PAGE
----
SAP Center at San Jose – San Jose Sharks
The Shark Tank
The San Jose Sharks are a 1991 expansion team of the NHL (National Hockey League) and play at Silicon Valley’s SAP Center in San Jose, CA. It was previously known as the San Jose Arena, the Compaq Center, and the HP Pavilion and has earned the nickname ‘Shark Tank’ or ‘The Tank’ by locals and fans.
The Shark Tank also hosts the San Jose Barracuda’s, the AHL (American Hockey League) affiliates of the Sharks. It has welcomed a variety of other sports throughout the years including NLL (National League Lacrosse), ABL (American Basketball League), AFL (American Football League), tennis, roller hockey, basketball, boxing, and more. Many concerts and other entertainment shows are held at the SAP Center.
The San Jose Sharks have eight division and conference banners hanging from the rafters, but no Stanley Cup banner yet. They made it to the Stanley Cup finals in 2016 but sadly (for Sharks fans) lost to the Pittsburgh Penguins in six games.
It is an impressive and extremely comfortable, fun, and exciting venue in which to watch an NHL game.
Food & Beverage 4
As with most major league venues in North America, the SAP Center offers a pleasant variety of food and beverages at exceptionally high prices.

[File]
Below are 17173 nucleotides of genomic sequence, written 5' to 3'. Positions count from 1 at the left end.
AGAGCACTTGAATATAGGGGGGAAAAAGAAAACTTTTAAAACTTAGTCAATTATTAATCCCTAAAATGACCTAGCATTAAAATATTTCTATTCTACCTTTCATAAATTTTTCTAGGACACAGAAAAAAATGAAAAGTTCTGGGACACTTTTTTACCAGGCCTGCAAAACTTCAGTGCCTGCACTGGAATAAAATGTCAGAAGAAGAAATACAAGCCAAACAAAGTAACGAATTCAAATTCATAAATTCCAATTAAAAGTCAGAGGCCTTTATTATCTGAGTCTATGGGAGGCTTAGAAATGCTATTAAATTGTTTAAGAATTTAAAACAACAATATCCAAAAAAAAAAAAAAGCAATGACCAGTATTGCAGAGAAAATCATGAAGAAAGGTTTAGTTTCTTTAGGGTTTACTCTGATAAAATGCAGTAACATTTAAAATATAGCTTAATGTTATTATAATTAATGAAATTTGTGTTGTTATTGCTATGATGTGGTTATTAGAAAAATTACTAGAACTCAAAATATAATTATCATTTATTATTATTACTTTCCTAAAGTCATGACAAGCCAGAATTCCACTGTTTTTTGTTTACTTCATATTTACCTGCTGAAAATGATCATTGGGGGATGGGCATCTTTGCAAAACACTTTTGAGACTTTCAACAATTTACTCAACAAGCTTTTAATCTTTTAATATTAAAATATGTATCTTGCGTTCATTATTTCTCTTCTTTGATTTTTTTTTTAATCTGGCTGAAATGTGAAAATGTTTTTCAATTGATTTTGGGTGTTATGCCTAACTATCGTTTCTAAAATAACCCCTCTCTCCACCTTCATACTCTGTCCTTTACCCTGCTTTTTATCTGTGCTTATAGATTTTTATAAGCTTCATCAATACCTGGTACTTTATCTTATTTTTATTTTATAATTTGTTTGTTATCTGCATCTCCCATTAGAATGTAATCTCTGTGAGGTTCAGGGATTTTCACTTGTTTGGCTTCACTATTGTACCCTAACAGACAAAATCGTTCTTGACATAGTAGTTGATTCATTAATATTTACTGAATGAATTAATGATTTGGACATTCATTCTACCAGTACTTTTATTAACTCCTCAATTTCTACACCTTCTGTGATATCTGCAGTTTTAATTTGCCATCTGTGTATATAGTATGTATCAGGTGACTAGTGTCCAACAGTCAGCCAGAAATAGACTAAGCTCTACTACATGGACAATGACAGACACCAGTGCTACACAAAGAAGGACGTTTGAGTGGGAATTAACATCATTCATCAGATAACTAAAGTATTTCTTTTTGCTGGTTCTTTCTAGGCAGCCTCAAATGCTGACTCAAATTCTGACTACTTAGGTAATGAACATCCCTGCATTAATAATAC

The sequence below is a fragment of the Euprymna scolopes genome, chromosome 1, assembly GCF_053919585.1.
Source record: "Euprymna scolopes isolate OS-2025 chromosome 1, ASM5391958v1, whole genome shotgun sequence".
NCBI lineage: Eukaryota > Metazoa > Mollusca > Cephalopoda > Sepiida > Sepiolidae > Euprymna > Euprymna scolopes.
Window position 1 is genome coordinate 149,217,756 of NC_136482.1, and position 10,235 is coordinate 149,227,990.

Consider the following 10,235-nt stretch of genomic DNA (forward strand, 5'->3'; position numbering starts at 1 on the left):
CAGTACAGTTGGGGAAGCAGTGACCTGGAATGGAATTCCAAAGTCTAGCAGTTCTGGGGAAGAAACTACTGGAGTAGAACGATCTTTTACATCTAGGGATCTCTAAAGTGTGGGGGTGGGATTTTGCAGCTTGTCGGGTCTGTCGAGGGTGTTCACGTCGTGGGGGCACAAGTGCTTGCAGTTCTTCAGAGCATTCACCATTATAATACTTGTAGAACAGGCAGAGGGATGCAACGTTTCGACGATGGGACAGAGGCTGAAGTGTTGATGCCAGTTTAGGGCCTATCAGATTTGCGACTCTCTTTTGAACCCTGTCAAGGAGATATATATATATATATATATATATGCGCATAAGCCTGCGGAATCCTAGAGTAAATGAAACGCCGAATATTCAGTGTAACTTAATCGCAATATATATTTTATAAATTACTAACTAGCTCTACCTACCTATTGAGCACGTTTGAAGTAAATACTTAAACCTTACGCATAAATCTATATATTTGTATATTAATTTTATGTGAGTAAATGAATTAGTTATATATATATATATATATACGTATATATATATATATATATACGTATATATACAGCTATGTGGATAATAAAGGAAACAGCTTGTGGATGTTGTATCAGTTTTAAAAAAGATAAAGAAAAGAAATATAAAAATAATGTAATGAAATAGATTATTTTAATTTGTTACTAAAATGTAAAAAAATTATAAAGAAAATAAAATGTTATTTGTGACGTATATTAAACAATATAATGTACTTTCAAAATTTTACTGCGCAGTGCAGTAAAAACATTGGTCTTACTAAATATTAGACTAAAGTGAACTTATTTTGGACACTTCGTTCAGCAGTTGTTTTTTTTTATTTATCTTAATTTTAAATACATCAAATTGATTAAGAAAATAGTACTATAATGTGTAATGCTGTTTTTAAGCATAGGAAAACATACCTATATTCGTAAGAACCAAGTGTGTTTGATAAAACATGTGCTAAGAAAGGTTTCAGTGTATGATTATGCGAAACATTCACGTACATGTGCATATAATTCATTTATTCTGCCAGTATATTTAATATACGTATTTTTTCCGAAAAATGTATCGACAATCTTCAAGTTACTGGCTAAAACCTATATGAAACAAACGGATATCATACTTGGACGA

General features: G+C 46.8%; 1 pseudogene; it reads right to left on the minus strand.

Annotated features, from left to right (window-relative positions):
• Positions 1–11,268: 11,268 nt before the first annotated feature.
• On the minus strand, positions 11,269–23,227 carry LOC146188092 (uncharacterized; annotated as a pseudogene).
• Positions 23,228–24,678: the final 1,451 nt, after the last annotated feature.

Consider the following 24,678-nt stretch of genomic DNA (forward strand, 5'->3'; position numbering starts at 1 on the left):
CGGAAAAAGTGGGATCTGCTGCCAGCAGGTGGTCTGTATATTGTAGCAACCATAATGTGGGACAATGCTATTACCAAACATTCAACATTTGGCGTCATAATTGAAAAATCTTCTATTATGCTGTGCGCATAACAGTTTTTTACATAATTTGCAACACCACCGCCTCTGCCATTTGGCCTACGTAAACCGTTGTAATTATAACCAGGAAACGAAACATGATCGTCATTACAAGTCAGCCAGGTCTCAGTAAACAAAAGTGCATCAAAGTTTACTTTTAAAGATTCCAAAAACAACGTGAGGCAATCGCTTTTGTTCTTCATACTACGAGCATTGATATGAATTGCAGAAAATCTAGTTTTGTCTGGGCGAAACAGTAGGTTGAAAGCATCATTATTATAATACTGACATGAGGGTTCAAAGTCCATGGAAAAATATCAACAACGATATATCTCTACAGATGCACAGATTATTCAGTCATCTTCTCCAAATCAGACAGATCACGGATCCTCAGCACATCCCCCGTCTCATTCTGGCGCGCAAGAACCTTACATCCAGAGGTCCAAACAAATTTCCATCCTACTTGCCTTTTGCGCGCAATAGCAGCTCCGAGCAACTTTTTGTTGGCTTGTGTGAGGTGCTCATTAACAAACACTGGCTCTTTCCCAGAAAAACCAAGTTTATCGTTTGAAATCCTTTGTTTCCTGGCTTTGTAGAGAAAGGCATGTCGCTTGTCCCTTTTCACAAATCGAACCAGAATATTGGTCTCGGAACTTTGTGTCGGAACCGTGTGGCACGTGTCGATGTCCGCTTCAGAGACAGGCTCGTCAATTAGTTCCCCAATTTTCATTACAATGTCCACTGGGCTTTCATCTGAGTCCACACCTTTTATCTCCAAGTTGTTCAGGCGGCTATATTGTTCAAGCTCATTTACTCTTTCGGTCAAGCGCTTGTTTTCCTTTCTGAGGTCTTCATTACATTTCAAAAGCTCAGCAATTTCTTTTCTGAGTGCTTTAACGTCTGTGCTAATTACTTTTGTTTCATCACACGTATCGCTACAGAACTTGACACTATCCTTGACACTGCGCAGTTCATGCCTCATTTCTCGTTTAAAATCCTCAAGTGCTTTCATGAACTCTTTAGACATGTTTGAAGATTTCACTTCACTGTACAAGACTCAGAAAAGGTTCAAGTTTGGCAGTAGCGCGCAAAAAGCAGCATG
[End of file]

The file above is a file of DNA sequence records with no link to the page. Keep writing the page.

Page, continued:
The traditional concession stands are called GrillWorks and they provide burgers, cheesesteaks, hot dogs, sausage (including a Portuguese sausage) with prices ranging from $7.75 – $12.
Near the venue entrances, healthy picks (four different salads: Asian Chicken, Thai Beef Noodle, Fruit, or Garden) are found at Classix for $9.
Other options include Iguanas (nachos, burritos), Show Dogs (specialty dogs and baked potatoes), Panda Express (Asian), Togo’s (sandwiches) and more.
Two-level eating areas are on each goal end of the concourse which include Amici’s East Coast Pizzeria, Gordon Biersch, Amarillo Willy’s (local BBQ), Round Table Pizza, and Craft Beer Central. Make sure to visit the upstairs of these eating areas (the upstairs has tables and chairs in which to sit and enjoy the nourishment).
Snacks of all kinds are available such as ice cream, popcorn, pretzel, Rita’s Italian Ice, cookies, candy and more.
Pepsi is the soda choice at $5.25/$6.50. Several bars and beer stands are spread throughout the concourse. A Laguanitas IPA (as well as other local brands) will run $11 for standard and $13.50 for a souvenir cup pour.